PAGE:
Rebuilt stadium fit for La Liga but Frogs flounder

A fan’s guide – the club from early doors to today

Valencia’s second club, UD Levante, ended a series of five consecutive seasons in the top flight with relegation in 2022. But the club now has an impressively renovated stadium, the Estadi Ciutat de València, one of the largest in the Segunda, and a relatively lucky one for the Granotes in the Derbi Valenciano against Valencia CF.

For decades, the city rivals hardly met, the Frogs of Levante in a different league to Los Che. Their first meeting in the league took place as late as 1963 but after UD’s promotion in 2004, the Valencia derby became a regular occurrence. 

Working-class Levante Fútbol Club were founded in 1909, playing in Valencia’s port area. That same year, Gimnástico Fútbol Club came into being, attracting player and supporters with a university education – they even gained brief royal patronage in the 1920s. Both clubs competed in the Campeonato de Valencia. Levante beat the great Barcelona in a quarter-final play-off of the Copa del Rey in 1935 but lost in the semi-final. 

Levante’s Algirós ground was destroyed in the Spanish Civil War that also claimed many local players. The two clubs decided to merge, basing themselves at Gimnástico’s Estadio de Vallejo, in the district of the same name.

It wasn’t until the 1960s that Levante Unión Deportiva made the top flight. Yo-yoing between divisions, Levante improbably attracted Johan Cruyff to play at the Estadi Ciutat de València for a few months in 1981.

The club bounced back from near bankruptcy in 2008 to gain promotion and even brief leadership of La Liga itself in 2011. An ageing side under young coach Juan Ignacio Martínez (‘JIM’) surprised all with seven straight league wins, including one over Real Madrid.

A final sixth place was well deserved and qualified the Frogs for the Europa League. Unbeaten at home, tonking both Twente and Olympiacos 3-0, Levante eventually lost to Rubin Kazan in extra-time. In front of fewer than 2,000 at Moscow’s Luzhniki, this was a sorry end to a creditable, debut campaign in Europe.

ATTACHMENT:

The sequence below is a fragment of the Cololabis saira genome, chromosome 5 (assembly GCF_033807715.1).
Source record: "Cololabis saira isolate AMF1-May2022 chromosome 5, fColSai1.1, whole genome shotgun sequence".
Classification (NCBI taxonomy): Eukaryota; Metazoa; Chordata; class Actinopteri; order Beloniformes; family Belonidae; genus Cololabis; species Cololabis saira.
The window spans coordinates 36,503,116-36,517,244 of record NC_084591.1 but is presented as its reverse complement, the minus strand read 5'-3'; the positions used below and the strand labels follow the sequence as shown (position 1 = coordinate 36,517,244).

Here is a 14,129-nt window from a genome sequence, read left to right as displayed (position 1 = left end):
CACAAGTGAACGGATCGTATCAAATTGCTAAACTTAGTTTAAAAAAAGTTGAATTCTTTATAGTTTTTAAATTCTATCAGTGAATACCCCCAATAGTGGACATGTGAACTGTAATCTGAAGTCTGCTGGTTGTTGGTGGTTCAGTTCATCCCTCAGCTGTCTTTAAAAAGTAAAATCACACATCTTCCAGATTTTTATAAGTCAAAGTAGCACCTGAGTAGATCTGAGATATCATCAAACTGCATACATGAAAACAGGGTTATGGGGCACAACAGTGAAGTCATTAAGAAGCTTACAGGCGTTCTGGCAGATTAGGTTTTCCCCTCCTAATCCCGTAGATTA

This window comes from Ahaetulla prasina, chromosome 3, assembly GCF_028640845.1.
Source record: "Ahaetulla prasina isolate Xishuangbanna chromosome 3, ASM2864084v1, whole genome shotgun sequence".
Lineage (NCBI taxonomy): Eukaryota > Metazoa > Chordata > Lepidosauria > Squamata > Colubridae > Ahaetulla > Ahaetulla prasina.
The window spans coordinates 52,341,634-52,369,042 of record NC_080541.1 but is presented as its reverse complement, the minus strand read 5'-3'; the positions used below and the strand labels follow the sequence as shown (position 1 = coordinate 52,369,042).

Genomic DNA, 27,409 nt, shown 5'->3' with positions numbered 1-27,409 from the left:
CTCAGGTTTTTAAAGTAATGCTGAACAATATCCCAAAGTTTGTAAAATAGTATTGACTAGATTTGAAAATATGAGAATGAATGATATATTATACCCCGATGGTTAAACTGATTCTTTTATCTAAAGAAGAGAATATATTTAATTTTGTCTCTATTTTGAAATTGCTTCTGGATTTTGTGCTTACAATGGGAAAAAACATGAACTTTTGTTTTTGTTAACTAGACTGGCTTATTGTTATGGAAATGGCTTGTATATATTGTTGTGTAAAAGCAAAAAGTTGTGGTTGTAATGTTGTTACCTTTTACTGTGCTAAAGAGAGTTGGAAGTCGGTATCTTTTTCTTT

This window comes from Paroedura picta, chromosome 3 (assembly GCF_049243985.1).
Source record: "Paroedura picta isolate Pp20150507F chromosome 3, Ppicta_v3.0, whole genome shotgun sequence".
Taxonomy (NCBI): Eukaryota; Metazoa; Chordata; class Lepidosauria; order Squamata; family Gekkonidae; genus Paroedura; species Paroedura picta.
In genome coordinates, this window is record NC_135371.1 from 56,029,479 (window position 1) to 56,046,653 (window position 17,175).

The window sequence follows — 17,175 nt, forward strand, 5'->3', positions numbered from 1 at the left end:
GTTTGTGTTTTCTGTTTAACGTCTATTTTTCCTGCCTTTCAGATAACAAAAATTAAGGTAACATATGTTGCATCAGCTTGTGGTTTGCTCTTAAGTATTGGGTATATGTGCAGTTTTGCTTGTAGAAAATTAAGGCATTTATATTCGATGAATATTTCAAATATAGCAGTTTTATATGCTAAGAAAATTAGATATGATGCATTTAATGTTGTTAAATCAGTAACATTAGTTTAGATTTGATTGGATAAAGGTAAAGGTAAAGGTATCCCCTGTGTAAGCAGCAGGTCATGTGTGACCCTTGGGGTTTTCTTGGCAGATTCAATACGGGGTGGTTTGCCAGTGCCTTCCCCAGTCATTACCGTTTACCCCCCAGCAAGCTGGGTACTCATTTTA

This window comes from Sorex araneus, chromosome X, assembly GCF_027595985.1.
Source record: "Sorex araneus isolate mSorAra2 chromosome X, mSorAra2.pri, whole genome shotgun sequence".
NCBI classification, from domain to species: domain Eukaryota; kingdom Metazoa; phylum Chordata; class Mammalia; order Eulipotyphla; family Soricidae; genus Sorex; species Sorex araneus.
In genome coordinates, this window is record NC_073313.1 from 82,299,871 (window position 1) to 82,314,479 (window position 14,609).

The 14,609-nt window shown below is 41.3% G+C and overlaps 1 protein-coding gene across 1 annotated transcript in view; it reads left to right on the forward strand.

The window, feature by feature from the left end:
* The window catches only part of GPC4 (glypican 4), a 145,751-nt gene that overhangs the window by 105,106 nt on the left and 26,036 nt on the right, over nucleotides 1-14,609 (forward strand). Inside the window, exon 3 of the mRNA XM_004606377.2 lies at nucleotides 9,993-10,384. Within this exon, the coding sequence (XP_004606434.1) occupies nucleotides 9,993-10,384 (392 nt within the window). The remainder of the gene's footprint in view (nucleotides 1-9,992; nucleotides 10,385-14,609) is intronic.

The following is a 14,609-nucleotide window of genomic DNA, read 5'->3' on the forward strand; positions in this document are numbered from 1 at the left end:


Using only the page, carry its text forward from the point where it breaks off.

A team featuring former Spanish international defender Juanfran, Austrian international attacking midfielder Andreas Ivanschitz and Spanish under-20 cap Rubén García held their own in La Liga – but only for so long.

Bottom of La Liga in 2016 after an unprecedented purple patch in recent seasons, Levante bounced back at the first attempt under former Juande Ramos assistant, Juan Muñiz. Staying up by dint of a bizarre 5-4 win over Barcelona – at one point, Levante were 5-1 up against the recently crowned champions – Levante continued to surprise a few giants with their former striker, Páco López, at the helm.

Fittingly, it was stalwart forward Roger, a Levante player since 2011, who scored the goal in the dying seconds of extra-time that sent the club into the Copa del Rey semi-finals for the first time in 2021. Sadly, the Estadi Ciutat de València was empty for the late win over Villarreal and for the subsequent clash with Athletic Bilbao. Scoring first in both legs, Levante lost out to the Basques in extra-time but survived another season in La Liga thanks to goals from veteran striker, José Luis Morales. 

Sadly, another baker’s dozen from this late developer wasn’t enough to provide the Frogs from slipping down to the Segunda in 2022 – but did earn Morales a surprise transfer to Villarreal at the ripe old age of 34.

His near contemporary, Alessio Lisci, was duly dismissed from his position at head coach, ending the Italian’s decade-long relationship with the club, youth and B teams included. In his place came former Tunisian international Mehdi Nafti, Nasty to Birmingham City fans who saw his gritty attitude in the Blues midfield in the early 2000s.